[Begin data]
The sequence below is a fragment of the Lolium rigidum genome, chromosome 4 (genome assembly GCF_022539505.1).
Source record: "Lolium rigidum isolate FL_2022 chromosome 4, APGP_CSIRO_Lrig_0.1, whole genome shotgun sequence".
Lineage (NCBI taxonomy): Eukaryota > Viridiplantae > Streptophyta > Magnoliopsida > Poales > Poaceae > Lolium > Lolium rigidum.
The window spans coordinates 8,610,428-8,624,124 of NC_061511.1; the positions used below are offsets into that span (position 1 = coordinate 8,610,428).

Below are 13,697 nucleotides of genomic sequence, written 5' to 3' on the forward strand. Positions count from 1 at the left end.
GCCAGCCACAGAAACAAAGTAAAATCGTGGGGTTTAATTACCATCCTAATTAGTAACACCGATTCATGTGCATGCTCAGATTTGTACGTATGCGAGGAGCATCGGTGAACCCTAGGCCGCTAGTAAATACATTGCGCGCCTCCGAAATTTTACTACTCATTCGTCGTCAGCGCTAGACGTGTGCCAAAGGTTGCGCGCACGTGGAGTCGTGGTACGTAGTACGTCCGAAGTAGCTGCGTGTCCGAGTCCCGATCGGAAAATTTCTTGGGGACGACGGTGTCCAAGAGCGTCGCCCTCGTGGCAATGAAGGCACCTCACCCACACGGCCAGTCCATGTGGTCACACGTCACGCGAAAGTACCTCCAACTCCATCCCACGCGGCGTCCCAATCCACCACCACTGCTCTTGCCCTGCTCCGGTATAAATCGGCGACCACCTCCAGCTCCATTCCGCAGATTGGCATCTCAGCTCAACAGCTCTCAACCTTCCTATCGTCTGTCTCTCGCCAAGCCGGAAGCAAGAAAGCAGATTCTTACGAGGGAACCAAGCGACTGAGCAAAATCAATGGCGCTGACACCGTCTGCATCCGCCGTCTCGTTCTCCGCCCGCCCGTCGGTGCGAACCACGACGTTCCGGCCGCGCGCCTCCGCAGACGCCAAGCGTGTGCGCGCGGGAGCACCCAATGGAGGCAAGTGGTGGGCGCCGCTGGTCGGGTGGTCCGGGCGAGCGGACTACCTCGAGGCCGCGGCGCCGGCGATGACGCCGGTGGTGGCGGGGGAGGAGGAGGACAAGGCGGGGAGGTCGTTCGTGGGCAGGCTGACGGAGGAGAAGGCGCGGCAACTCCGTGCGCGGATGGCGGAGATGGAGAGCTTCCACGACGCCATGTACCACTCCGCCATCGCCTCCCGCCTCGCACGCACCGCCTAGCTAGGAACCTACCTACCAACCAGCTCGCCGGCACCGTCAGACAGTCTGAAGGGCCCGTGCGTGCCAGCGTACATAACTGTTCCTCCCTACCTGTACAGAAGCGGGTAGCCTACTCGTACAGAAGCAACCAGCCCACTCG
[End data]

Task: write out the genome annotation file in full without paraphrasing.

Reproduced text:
The sequence below is a fragment of the Lolium rigidum genome, chromosome 4 (genome assembly GCF_022539505.1).
Source record: "Lolium rigidum isolate FL_2022 chromosome 4, APGP_CSIRO_Lrig_0.1, whole genome shotgun sequence".
Lineage (NCBI taxonomy): Eukaryota > Viridiplantae > Streptophyta > Magnoliopsida > Poales > Poaceae > Lolium > Lolium rigidum.
The window spans coordinates 8,610,428-8,624,124 of NC_061511.1; the positions used below are offsets into that span (position 1 = coordinate 8,610,428).

Below are 13,697 nucleotides of genomic sequence, written 5' to 3' on the forward strand. Positions count from 1 at the left end.
GCCAGCCACAGAAACAAAGTAAAATCGTGGGGTTTAATTACCATCCTAATTAGTAACACCGATTCATGTGCATGCTCAGATTTGTACGTATGCGAGGAGCATCGGTGAACCCTAGGCCGCTAGTAAATACATTGCGCGCCTCCGAAATTTTACTACTCATTCGTCGTCAGCGCTAGACGTGTGCCAAAGGTTGCGCGCACGTGGAGTCGTGGTACGTAGTACGTCCGAAGTAGCTGCGTGTCCGAGTCCCGATCGGAAAATTTCTTGGGGACGACGGTGTCCAAGAGCGTCGCCCTCGTGGCAATGAAGGCACCTCACCCACACGGCCAGTCCATGTGGTCACACGTCACGCGAAAGTACCTCCAACTCCATCCCACGCGGCGTCCCAATCCACCACCACTGCTCTTGCCCTGCTCCGGTATAAATCGGCGACCACCTCCAGCTCCATTCCGCAGATTGGCATCTCAGCTCAACAGCTCTCAACCTTCCTATCGTCTGTCTCTCGCCAAGCCGGAAGCAAGAAAGCAGATTCTTACGAGGGAACCAAGCGACTGAGCAAAATCAATGGCGCTGACACCGTCTGCATCCGCCGTCTCGTTCTCCGCCCGCCCGTCGGTGCGAACCACGACGTTCCGGCCGCGCGCCTCCGCAGACGCCAAGCGTGTGCGCGCGGGAGCACCCAATGGAGGCAAGTGGTGGGCGCCGCTGGTCGGGTGGTCCGGGCGAGCGGACTACCTCGAGGCCGCGGCGCCGGCGATGACGCCGGTGGTGGCGGGGGAGGAGGAGGACAAGGCGGGGAGGTCGTTCGTGGGCAGGCTGACGGAGGAGAAGGCGCGGCAACTCCGTGCGCGGATGGCGGAGATGGAGAGCTTCCACGACGCCATGTACCACTCCGCCATCGCCTCCCGCCTCGCACGCACCGCCTAGCTAGGAACCTACCTACCAACCAGCTCGCCGGCACCGTCAGACAGTCTGAAGGGCCCGTGCGTGCCAGCGTACATAACTGTTCCTCCCTACCTGTACAGAAGCGGGTAGCCTACTCGTACAGAAGCAACCAGCCCACTCG